Does that term bother anyone else? It’s more than annoying to me; it is inaccurate.
What does the word mistress mean?
- The feminine of master, something personified as female that has ownership, power or authority to rule, direct, or dominate—such as…
- The female head of a household
- a woman who employs or supervises servants
- a woman who is in charge of a school or other establishment
- An archaic title equivalent to Mrs.
- A woman other than his wife with whom a married man has a continuing sexual relationship
The word first came to usage in the 14th century. How has infidelity changed from then to now? How has marriage changed?
Adultery is still adultery. But marriage is not the same. We no longer marry solely for protection, procreation and politics. More than not, we marry for love
Whether she had any true status, a mistress had power because she had more freedom of choice since she was not the property of her husband; she was a woman who took charge of her sexuality. The situation between she and her married lover may have been purely sexual or it may have been a love-match. But the term gives an implication of commitment, being settled and sometimes social acceptability. Her lover typically supported her financially.
It was much harder for a woman to steal another woman’s husband because divorce was illegal or socially forbidden. Marriage to a mistress was possible if the man’s wife died, but even then it may not have been a socially acceptable match. Most mistresses did not have the alienating power and influence of Anne Boleyn.
Today an alienator has greater power. Now a husband and wife usually choose each other. We enter the relationship with expectations of equality and fidelity and divorce is commonplace. An alienator is a home wrecker or mate predator who is often trying to steal someone else’s spouse, though a person is still an alienator if it is not their intention to break-up their lover’s marriage. Some alienator’s seek relationships with married people because they don’t want a commitment and some like the excitement of an illicit relationship. They are still alienators because infidelity alienates spouses from each other.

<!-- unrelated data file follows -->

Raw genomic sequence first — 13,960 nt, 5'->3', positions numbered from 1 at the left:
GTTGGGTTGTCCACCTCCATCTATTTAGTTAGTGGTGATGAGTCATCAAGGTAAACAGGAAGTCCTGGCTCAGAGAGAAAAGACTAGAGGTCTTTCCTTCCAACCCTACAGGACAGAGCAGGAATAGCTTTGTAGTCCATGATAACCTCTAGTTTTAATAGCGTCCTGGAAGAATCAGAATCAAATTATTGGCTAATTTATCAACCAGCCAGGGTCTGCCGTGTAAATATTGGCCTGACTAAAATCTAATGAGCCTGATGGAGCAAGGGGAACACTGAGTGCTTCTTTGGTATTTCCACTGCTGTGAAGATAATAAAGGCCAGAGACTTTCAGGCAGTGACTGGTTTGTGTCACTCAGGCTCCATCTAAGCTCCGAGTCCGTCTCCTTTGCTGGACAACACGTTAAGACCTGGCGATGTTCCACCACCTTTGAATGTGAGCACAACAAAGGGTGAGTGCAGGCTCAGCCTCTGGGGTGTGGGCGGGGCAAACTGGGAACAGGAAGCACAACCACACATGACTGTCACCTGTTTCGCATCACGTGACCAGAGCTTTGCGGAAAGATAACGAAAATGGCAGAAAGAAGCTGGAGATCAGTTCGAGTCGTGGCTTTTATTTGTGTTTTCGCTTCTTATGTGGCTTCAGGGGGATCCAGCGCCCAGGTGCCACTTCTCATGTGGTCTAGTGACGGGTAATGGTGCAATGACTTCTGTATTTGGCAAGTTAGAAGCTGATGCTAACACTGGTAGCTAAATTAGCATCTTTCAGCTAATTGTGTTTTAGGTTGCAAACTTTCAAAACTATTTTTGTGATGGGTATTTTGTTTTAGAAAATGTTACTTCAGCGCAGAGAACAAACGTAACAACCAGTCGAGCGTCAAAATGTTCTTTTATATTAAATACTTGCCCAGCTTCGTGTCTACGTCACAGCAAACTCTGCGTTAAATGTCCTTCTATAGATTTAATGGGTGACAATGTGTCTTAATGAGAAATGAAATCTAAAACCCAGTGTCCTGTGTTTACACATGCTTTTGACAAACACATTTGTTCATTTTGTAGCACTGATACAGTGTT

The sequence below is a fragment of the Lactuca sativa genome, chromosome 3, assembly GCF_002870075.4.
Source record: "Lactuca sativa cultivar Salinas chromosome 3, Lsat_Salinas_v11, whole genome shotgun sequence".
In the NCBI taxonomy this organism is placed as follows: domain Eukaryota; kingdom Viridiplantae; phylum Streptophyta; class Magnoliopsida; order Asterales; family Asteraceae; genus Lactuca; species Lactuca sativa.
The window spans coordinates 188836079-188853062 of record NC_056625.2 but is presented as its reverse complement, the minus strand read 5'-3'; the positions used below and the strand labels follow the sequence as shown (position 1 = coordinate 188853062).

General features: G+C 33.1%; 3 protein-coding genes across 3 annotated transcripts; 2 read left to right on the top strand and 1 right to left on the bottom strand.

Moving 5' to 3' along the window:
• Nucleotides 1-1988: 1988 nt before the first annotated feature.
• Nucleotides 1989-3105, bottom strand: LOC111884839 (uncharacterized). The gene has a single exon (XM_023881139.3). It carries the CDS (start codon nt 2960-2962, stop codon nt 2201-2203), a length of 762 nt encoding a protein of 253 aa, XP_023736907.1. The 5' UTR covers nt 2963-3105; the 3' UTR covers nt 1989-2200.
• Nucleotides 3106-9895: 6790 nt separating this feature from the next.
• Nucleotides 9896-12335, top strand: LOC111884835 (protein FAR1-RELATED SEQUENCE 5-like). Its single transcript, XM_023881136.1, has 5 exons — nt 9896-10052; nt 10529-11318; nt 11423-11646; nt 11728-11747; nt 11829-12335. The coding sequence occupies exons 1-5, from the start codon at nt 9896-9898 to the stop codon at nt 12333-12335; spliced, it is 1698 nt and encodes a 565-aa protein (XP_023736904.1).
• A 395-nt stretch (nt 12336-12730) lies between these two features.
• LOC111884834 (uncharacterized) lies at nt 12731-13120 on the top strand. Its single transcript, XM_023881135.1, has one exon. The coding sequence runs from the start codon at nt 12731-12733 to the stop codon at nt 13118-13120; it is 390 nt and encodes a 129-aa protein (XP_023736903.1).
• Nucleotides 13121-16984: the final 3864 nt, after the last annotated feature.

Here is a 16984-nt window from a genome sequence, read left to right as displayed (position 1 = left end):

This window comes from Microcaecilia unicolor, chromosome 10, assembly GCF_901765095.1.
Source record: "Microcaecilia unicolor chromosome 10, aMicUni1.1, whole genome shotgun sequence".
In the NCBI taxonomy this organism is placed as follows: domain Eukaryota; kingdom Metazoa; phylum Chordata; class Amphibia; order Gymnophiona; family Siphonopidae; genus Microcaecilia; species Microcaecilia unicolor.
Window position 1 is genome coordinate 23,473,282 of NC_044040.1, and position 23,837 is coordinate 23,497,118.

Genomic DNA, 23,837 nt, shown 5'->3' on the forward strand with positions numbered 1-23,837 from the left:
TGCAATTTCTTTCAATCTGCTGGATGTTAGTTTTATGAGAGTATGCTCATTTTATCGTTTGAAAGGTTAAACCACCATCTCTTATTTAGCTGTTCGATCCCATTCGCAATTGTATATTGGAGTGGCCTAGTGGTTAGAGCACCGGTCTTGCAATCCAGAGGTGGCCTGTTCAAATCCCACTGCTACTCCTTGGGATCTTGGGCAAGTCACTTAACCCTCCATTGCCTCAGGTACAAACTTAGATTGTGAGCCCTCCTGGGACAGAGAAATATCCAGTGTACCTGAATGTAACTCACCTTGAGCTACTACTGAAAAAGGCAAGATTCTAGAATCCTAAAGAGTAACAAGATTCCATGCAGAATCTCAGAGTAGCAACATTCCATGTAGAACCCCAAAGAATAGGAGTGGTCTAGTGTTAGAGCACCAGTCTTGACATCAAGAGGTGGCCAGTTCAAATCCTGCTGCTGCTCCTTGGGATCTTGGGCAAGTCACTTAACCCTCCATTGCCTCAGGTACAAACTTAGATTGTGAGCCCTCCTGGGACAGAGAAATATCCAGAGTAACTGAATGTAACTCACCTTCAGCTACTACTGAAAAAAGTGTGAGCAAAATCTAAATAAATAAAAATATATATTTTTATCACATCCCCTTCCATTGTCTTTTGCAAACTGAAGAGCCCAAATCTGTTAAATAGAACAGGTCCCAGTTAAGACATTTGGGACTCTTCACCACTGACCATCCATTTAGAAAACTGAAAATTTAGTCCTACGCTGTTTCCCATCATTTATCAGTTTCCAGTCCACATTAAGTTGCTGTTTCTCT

Today a mistress type of alienator is not as common as a deliberate mate predator. A mistress is a kept woman, who is not usually trying to steal her lover away from his wife or interfere in his marriage. She usually keeps a life separate from the married couple and is available either at her lover’s convenience or, in today’s more equal society, according to arrangements made by both she and her lover.
I am not trying to say that a mistress is acceptable. Infidelity is infidelity. It not only hurts but it destroys. But the term mistress is often applied to all cases of infidelity with a married man. It is sanitized and does not reveal the pain, damage, betrayal, lies and manipulation that are part of infidelity; rather it dismisses those negatives, avoiding the stigma of guilt and shame that accompany adultery.
It seems that individuals do not use the term mistress, rather it is the media. We as people know the pain; even those who have not gone through it personally understand it as something that is not appropriate. But the media glamorizes the term; John Edwards had child with his mistress rather than with the woman who approached him and suggested that he cheat on his wife with her. Following the death of Elizabeth Edwards there were multiple stories speculating whether John would now marry his mistress—implying it would be a legitimate relationship.
As a betrayed spouse with real human emotions I do think with those common insults: skank, whore, slut. That doesn’t make them right, but I’m being honest. They are not nice; they are meant to insult and degrade and they are not professional. I’m a professional writer; but I’m not a professional wife. Your MLCer may be an alienator too. And yet you love your spouse. You may not like her, but you are Standing for your marriage, you love her and want to rebuild your love to Eros. Emotions aside, it is not appropriate to place insulting, degrading and judgmental labels on another human being—you are also flawed.
The word mistress forgets about the existence of a wife because it describes a woman who has power or authority rather than a woman who tries to take something that is not hers. That’s why I use the term alienator. It is gender neutral, it includes an idea—alienation and thus betrayal, pain destruction… it is not derogatory and it has a clinical professionalism.
What are your thoughts?
Does that word annoy you too?